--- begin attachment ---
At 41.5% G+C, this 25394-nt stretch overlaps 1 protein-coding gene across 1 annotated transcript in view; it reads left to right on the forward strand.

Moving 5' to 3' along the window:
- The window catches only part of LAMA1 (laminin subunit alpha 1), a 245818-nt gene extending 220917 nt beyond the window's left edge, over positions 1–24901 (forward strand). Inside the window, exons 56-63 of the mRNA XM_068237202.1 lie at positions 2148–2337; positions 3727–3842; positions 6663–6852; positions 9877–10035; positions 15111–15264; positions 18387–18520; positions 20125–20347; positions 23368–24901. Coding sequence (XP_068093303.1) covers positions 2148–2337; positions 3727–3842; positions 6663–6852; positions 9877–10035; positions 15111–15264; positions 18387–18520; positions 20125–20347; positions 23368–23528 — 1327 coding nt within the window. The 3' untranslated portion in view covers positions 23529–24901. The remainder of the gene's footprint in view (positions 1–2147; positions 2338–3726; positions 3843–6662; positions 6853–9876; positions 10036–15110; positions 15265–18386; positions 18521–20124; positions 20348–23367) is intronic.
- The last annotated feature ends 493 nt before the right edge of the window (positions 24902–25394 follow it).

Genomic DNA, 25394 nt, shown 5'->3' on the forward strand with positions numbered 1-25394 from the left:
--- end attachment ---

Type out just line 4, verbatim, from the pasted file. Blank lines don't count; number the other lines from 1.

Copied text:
- The last annotated feature ends 493 nt before the right edge of the window (positions 24902–25394 follow it).